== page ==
VIRTUAL TOUR: harvest/ferment/roast/winnow/grind/mix/refine-conche/temper/mold/liquify/cocoa butter press/chocolate bars/cocoa powder/solar electric system/back to flow-chart/HOME       

                                    Tempering and Molding

                            our tempering kettle

                                                 tempering/depositing machine

Tempering chocolate is the process that creates the desired crystalline structure in the solid chocolate, which is essential to achieve the desired qualities in the finished chocolate: a high melting point so the chocolate melts in your mouth but not in your hands, an attractive glossy finish and a stability that keeps the chocolate this way.

Some technical background is required to understand chocolate tempering. Chocolate, or more specifically the cocoa butter in the chocolate, is "polymorphic." This means that when liquid chocolate crystallizes (solidifies) it may do so in several different ways depending on the manner in which it is cooled.   Because cocoa butter contains many different kinds of fat, there are several possible crystal forms (shapes) that can form during solidification.  Only one of these possible crystal forms, known as form IV, has those qualities we desire in chocolate.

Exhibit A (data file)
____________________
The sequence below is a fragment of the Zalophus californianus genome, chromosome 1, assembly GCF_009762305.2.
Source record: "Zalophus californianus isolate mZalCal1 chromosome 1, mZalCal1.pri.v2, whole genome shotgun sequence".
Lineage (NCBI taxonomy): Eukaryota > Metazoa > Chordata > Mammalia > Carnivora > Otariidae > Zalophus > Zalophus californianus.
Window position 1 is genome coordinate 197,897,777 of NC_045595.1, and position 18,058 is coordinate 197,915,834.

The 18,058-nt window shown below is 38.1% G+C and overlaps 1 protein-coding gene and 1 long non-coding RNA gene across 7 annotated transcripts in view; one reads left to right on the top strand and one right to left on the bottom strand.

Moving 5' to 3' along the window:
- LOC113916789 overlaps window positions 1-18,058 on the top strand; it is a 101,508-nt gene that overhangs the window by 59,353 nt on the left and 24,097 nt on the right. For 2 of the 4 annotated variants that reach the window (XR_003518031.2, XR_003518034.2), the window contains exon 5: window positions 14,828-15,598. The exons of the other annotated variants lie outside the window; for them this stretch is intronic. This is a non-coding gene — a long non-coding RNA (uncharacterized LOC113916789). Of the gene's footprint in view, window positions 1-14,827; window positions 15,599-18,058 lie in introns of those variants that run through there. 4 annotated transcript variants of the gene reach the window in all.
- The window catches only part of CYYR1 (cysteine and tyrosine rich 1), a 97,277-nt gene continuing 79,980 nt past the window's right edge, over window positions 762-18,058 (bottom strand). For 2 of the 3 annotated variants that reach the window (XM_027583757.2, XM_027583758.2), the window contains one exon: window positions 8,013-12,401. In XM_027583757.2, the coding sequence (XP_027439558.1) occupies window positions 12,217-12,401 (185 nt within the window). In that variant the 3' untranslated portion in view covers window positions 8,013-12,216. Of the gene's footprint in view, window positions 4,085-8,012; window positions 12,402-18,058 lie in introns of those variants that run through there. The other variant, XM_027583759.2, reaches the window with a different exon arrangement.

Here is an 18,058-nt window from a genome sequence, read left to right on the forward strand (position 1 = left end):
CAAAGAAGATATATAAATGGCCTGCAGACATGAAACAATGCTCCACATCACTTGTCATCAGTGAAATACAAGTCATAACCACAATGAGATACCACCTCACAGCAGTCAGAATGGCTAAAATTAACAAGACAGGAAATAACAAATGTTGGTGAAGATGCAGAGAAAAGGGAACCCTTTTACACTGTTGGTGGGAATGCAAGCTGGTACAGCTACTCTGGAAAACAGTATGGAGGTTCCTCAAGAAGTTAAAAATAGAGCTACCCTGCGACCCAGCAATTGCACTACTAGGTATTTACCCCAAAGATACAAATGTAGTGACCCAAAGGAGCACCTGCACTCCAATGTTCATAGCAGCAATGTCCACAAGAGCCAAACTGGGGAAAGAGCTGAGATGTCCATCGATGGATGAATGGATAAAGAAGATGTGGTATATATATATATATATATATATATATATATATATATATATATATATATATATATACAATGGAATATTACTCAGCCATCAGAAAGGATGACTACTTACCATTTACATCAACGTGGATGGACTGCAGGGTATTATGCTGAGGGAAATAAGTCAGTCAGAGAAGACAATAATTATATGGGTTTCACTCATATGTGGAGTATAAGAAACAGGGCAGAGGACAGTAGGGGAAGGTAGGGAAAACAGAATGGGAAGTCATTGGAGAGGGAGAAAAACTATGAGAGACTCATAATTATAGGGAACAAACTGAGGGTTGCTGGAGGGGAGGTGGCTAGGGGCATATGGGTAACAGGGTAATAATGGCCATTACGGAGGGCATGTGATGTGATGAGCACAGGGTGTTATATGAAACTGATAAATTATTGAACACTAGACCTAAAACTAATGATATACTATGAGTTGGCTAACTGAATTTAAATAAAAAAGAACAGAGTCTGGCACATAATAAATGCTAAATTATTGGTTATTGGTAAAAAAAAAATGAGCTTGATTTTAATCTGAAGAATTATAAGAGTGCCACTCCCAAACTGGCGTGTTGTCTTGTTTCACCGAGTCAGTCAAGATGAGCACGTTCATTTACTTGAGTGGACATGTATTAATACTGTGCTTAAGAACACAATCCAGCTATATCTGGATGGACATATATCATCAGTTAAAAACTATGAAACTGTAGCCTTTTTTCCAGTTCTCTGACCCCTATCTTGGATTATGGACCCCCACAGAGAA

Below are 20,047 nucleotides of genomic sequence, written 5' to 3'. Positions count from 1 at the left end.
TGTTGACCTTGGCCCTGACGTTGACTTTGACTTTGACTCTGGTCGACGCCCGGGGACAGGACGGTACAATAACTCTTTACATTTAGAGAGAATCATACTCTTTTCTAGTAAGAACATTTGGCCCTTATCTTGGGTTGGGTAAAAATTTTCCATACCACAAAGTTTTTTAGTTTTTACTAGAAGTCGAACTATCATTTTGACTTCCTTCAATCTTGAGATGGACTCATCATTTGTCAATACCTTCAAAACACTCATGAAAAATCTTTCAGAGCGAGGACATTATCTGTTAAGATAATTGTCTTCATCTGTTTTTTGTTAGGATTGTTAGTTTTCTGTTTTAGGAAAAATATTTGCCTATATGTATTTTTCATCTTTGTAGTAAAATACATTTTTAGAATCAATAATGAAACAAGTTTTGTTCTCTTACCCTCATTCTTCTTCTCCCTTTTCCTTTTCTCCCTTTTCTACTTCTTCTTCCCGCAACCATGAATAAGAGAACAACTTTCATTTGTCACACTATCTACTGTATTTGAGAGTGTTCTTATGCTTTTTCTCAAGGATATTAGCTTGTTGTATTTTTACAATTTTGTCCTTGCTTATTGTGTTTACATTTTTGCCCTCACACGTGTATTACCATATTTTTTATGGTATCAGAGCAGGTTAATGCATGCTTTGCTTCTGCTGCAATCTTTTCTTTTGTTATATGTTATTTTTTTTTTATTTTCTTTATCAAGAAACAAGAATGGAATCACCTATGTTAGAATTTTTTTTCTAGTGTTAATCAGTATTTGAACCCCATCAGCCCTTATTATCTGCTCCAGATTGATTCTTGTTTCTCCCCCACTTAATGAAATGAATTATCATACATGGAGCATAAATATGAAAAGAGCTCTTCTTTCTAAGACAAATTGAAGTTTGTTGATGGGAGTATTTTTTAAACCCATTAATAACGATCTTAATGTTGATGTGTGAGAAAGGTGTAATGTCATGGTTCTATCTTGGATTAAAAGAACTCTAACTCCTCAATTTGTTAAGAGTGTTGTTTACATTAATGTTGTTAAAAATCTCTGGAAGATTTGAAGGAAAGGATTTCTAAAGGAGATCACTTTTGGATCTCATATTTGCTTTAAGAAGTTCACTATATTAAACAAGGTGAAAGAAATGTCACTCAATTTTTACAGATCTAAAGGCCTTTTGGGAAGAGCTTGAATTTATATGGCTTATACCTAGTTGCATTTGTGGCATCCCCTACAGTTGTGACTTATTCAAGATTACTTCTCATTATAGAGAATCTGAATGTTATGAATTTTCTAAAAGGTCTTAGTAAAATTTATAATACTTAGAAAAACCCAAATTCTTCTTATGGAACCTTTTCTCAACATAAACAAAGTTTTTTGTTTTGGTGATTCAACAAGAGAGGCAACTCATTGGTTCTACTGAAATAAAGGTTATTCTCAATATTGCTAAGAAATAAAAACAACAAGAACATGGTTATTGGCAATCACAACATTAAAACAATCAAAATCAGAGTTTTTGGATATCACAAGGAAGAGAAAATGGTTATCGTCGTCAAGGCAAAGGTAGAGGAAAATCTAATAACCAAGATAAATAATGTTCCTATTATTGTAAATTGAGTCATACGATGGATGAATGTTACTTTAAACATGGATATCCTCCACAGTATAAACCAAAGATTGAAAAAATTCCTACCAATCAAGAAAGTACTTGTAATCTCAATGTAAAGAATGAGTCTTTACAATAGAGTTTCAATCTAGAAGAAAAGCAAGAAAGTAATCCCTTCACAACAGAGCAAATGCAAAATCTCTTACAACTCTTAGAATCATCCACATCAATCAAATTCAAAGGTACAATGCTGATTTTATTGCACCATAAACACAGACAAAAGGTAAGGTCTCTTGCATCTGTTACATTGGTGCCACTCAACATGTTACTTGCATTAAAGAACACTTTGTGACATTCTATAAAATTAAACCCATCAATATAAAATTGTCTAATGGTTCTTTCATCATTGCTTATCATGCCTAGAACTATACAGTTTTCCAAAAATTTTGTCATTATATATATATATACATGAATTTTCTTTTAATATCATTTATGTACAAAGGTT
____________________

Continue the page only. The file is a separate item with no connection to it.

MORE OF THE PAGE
When we temper chocolate we are establishing the "seeds" (tiny solid crystals in the liquid chocolate mass) for this crystal form. We "seed" by lowering the temperature of the finished liquid chocolate to about 85 degrees F. while applying continuous mixing. At this seeding temperature relatively small crystals form which are desired to create a fine-grained solid chocolate with the desired "snap." After allowing seeding to occur, the liquid chocolate's temperature is raised to about 90 degrees F. to melt out any unwanted seeds, i.e. crystals with the wrong shape that may have also formed.  At 90 degrees F. the desired form IV crystals do not melt but the other crystal forms do melt away back into liquid. The liquid chocolate is now tempered and will remain tempered as long as the temperature remains about 90 degrees F. and mixing continues. Even though 90 degrees F. is below the freezing point of the tempered chocolate, the constant mixing prevents solidification from occurring much like the way running water below 32 degrees F. doesn't freeze.

We temper, mold and wrap our chocolate inside our air-conditioned, ultra-clean tempering room to assure that our products are stable and attractive.

                       

back to flow-chart